It seems like that despite my more than enough weight gain, my little girl is not growing as much. The perinatologist started to get concerned around 24 weeks and they ordered an additional ultrasound.
I’m sorry, I can’t forget the name of the ultrasound technician. Really. Because her name was “Elizabeth Taylor”!
She was effective and compassionate. She told me that my baby is small, but other than that she was so confident that there is no abnormality. I wasn’t so sure about that.
Anyway, since my baby was small at 10th percentile in size, she was labeled, “Intrauterine growth retardation (IUGR)”. The R-word didn’t feel offensive to me at that time, because this was such a technical diagnosis. Still, she is so tiny so I need to visit the doctor more often than usual and have in-office ultrasound.
Other than being small, she was great. I was sometimes emotional during that time because K was not performing well in preschool. After his 3rd birthday, he was out of early intervention and started to go to a small preschool for children with special needs. The teacher herself had a daughter with Down syndrome and staff were all awesome. Among them, K looked the “normalest”. After all, autism is hard to show unlike other disabilities. Despite that appearance, K was the most delayed. I was still swinging back and forth between denial and acceptance. After one performance at the end of school year, I was so devastated because he was the only one who didn’t understand instruction (sing and dance thingy) at all.
In terms of attachment, K was really good. He was happy to be piggybacked on me at all time and even if I was pregnant, I didn’t have any issue with that. My husband got a job at a university and we bought our first house (well, I have one experience during this period I need to let out, but I’ll write it later). Moving was postponed for one quarter because our baby was due mid July. Everything was good.
Nothing dramatic really. But at 37th week checkup, I was told that the baby is really really small, so she would thrive better out my womb. I felt like an insult to my motherhood, but I had no choice. She suggested to come the next day because she would be in the day-shift at the hospital. I talked to my mentor/supervisor and K’s wonderful daycare provider, then the next morning, my husband and I headed to the hospital for induction. Well, I seemed to have no chance for natural birth experience, but of course safe and artificial birth was way better than natural and devastated.
This time, the room was much smaller, but still LDR (labor, delivery and recovery) type room. The nurse hooked me to I.V. and the resident physician checked my baby.
She was in breech! The day before at the perinatologist’s office, she was in normal position. In hindsight, I remembered a big movement in my womb in the evening but I had no idea she was doing a flip. She was a gymnast before being born. It was as though she didn’t want to get out.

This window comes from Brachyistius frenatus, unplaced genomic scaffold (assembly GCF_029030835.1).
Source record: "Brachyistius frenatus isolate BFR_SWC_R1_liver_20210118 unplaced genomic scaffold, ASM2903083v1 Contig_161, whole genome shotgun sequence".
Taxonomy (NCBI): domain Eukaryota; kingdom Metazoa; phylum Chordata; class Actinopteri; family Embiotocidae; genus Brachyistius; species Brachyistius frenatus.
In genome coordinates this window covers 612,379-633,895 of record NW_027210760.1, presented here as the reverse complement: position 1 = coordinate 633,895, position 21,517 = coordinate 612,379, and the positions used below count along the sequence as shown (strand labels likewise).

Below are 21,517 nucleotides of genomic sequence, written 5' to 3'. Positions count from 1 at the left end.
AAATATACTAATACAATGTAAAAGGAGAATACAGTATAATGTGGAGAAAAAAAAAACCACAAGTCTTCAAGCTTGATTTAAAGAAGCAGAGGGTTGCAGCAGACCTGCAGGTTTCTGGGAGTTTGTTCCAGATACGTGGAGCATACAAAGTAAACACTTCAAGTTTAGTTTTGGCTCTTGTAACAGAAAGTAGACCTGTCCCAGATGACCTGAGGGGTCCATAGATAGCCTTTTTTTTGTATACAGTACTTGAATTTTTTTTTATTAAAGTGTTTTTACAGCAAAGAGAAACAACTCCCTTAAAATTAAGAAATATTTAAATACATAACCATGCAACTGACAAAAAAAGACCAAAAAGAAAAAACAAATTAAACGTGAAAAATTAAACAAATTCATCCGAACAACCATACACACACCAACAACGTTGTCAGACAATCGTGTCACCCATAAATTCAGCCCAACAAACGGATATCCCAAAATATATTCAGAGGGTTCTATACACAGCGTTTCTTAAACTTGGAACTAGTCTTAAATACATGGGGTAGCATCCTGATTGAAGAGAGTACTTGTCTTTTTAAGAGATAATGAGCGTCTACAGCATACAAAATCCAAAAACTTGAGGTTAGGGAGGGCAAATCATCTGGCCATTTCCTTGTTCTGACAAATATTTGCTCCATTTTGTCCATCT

Now induction must be on hold until perinatologist comes back to maneuver my baby to the normal position. I checked in the hospital at around 9 a.m. and waited and waited. The perinatologist wasn’t available until almost 6 p.m. Before that, I was asked to have an epidural because manueuvering baby can be painful and epidural can make it more likely to succeed. I followed.
“Today was not your day.” The doctor told me. “One emergency after another.” Then she told me that she would attempt three times to turn my baby and then if that doesn’t work, we hook off from epidural and wait until tomorrow or have a C-section. Of course my baby didn’t turn. Although at the end of 12 hour shift with many emergency C-sections, the doctor seemed energized. “Do you want to have the baby today? I’m ready.” So the C-sections begun. I remembered that my arms were so cold.
My husband was grossed out. But as the doctor cut through my layers of tissues and placed the hands into my womb (You feel it), she called him to watch the birth. He was scared but went anyway. My little girl, already named S, was born from her buttocks.
After that everything went really quick. She was suctioned, weighed, and Apgar score was checked (it was 8. One point less than K) in less than a minute. The nurse pressed her to my chest so I can see her for a few seconds and she was whisked away to a nursery for observation. She was indeed small. She was 4 lbs 13 oz. So she was considered “low-birth weight”. I was later told that the umbilical cord wrapped around her neck three times. I remembered thinking, if it were 100 years ago, both S and I would be dead.
I was taken to a two-person hospital room and I rested there. My husband went home to pick up K (it was way past 7. I can’t thank enough for the daycare provider!). I needed to wait for 4 hours to see my girl.